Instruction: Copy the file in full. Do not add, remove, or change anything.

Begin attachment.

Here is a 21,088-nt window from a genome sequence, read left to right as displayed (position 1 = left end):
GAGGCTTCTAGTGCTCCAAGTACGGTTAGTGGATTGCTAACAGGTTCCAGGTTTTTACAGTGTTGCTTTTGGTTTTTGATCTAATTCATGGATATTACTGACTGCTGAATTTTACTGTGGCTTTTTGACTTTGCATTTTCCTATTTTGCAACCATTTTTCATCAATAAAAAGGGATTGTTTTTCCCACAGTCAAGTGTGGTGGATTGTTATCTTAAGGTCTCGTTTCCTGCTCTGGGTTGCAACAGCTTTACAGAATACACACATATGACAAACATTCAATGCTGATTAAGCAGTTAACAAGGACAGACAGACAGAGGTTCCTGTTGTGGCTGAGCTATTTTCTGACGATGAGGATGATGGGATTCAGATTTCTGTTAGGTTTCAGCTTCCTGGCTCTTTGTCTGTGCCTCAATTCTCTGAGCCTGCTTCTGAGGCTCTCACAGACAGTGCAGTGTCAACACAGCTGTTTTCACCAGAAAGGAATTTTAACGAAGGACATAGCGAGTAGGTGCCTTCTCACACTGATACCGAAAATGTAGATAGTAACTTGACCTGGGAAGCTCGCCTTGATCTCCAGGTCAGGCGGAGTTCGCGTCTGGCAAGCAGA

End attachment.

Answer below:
Here is a 21,088-nt window from a genome sequence, read left to right as displayed (position 1 = left end):
GAGGCTTCTAGTGCTCCAAGTACGGTTAGTGGATTGCTAACAGGTTCCAGGTTTTTACAGTGTTGCTTTTGGTTTTTGATCTAATTCATGGATATTACTGACTGCTGAATTTTACTGTGGCTTTTTGACTTTGCATTTTCCTATTTTGCAACCATTTTTCATCAATAAAAAGGGATTGTTTTTCCCACAGTCAAGTGTGGTGGATTGTTATCTTAAGGTCTCGTTTCCTGCTCTGGGTTGCAACAGCTTTACAGAATACACACATATGACAAACATTCAATGCTGATTAAGCAGTTAACAAGGACAGACAGACAGAGGTTCCTGTTGTGGCTGAGCTATTTTCTGACGATGAGGATGATGGGATTCAGATTTCTGTTAGGTTTCAGCTTCCTGGCTCTTTGTCTGTGCCTCAATTCTCTGAGCCTGCTTCTGAGGCTCTCACAGACAGTGCAGTGTCAACACAGCTGTTTTCACCAGAAAGGAATTTTAACGAAGGACATAGCGAGTAGGTGCCTTCTCACACTGATACCGAAAATGTAGATAGTAACTTGACCTGGGAAGCTCGCCTTGATCTCCAGGTCAGGCGGAGTTCGCGTCTGGCAAGCAGA